Warp drives, laser-based space weapons and even Star Trek-style transporters: more than ever, the cutting edge of science seems to be inspired by Hollywood movies. But the flow of ideas occasionally moves in the other direction. Such is the world of spy movies – where, since the 1960s, the real-life technology used in espionage has often found its way onto the silver screen.


Ever since its appearance in 1965’s Thunderball, the jet pack – used to propel Bond into the air after he kills Jacques Bouvar – became the envy of children everywhere. They would be disappointed to hear that the real-life original had a flying time of only 20 seconds. The Bell Rocket Belt – also known as the simulated Lunar Flying Vehicle (LFV) – was built by Bell Aerospace for NASA and the US Army in the early 1960s. Costing $380,000 (£232,000) each, it used hydrogen peroxide as fuel, which was mixed with nitrogen and ejected as steam and oxygen via two hand-steered propulsion nozzles. However, due to the steam’s superheated temperature of 74°C, all pilots had to wear insulated clothes. Even then the jet pack could climb no higher than around nine metres, and only reach speeds up to 16km/h. Even worse, additional engineering in the 1990s could only improve the flying time to 30 seconds – paltry by the standards of any child.


For anyone with a pathological dislike of stairs, Tom Cruise had an ingenious solution in 2011’s Mission: Impossible – Ghost Protocol: as Ethan Hunt, he scaled the Burj Khalifa, the world’s tallest skyscraper, using gloves that stuck him electronically to the windows. And yet according to former US Delta Force commander Peter Blaber, magnetic gloves are already a reality in active service. “I don’t know the composition of the Dubai skyscraper,” he told the Washington Post, “but the gloves we use are pretty effective when used on steel buildings, even allowing you to climb upside down.”

But Ethan Hunt was a decade behind the times. Back in 2001, scientists at the UK’s Manchester University developed a super-sticky material mimicking the feet of geckos, allowing objects to hang off walls and ceilings using van der Waals forces – the weak intermolecular forces that draw materials together any time they get close. Since then their “Gecko Tape” has been enhanced with nanoscopic hairs just 0.2 microns thick, dipped into a protein-based adhesive solution inspired by mollusks, enabling it to support the weight of a human. As team leader Andre Geim told New Scientist back in 2003: “Spiderman is science fiction and will remain in comics – but hopefully 'Gecko-man' will become less science fiction and more a reality in the near future.”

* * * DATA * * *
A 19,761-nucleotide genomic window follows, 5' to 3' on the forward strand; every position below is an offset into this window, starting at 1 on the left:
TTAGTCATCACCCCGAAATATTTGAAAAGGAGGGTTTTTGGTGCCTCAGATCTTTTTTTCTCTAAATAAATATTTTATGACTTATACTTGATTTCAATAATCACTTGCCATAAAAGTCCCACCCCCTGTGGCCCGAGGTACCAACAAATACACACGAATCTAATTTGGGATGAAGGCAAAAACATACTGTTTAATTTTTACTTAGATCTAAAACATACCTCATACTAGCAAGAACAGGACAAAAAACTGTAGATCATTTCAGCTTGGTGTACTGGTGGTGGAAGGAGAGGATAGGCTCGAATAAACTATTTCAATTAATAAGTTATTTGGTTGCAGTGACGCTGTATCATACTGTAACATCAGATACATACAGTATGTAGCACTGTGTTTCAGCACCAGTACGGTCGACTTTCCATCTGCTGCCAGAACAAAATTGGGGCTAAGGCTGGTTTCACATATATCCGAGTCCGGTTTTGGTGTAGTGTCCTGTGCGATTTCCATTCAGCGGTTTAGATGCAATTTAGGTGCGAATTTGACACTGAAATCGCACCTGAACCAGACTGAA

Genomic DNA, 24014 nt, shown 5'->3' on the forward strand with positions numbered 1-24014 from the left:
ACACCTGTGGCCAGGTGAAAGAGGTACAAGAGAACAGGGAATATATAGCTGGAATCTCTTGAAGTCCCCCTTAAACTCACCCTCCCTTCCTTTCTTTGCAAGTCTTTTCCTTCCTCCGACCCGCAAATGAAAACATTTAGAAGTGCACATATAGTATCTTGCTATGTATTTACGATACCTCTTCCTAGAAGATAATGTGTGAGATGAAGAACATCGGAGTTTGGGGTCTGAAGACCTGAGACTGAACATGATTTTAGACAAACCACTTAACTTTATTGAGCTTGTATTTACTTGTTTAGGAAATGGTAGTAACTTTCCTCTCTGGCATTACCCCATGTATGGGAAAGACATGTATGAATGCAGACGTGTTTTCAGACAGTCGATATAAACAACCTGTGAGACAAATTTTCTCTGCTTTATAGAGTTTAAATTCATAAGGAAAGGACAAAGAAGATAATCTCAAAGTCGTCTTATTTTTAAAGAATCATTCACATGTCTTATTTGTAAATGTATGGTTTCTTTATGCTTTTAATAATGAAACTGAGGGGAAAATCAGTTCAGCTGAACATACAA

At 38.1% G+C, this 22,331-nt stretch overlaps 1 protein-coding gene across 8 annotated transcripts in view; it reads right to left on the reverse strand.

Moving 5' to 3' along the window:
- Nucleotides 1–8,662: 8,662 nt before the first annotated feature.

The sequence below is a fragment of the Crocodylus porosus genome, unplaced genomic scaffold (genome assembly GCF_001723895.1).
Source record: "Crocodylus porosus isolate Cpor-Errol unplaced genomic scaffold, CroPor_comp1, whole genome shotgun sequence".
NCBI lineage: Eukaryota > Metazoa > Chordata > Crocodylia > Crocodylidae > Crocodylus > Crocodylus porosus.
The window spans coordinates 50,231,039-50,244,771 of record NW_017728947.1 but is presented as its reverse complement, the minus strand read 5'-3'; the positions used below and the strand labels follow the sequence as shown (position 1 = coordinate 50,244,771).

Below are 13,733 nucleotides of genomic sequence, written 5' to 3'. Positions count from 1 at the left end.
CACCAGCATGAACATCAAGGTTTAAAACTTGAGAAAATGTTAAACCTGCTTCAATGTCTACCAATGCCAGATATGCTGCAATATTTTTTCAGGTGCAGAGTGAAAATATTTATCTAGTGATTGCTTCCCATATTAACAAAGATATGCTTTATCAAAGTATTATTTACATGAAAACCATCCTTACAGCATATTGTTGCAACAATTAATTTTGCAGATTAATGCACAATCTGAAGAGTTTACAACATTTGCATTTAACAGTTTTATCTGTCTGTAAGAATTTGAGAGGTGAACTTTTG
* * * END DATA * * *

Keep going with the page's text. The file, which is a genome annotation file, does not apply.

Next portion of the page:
At the start of 2010 spy movie Salt, an explosive revelation from a Russian defector – that Angelina Jolie’s character is an undercover assassin – needs quick confirmation. Conveniently, her CIA office has just the tool: not some old-fashioned lie detector, but the very latest “truth scanner” – a functional magnetic resonance imaging (fMRI) scanner. In real life, of course, fMRI technology has been around for decades – using powerful magnetic fields to pinpoint, for example, the active regions of a subject’s brain. But since the September 2001 attacks, research by DARPA, the Pentagon's high-tech research arm, has accelerated – and now correlates these readings with our growing understanding of the brain's anatomical functions. The result is a machine that, slowly but surely, is becoming able to read our thoughts. For example: back in 2007, Vanderbilt University neuroscientist Frank Tong told Popular Mechanics magazine that his fMRI system can tell “with 70 to 80 percent accuracy” what object a person is thinking about. And while not yet in operational use by any intelligence agencies, fMRI is nevertheless seen as the future of mind-reading. As Professor Sean Thompson wrote in the Cornell Law Review, “Torture is obsolete, or at least obsolescent. Researchers funded by the Department of Defense have developed technologies that may render the ‘dark art’ of interrogation unnecessary.”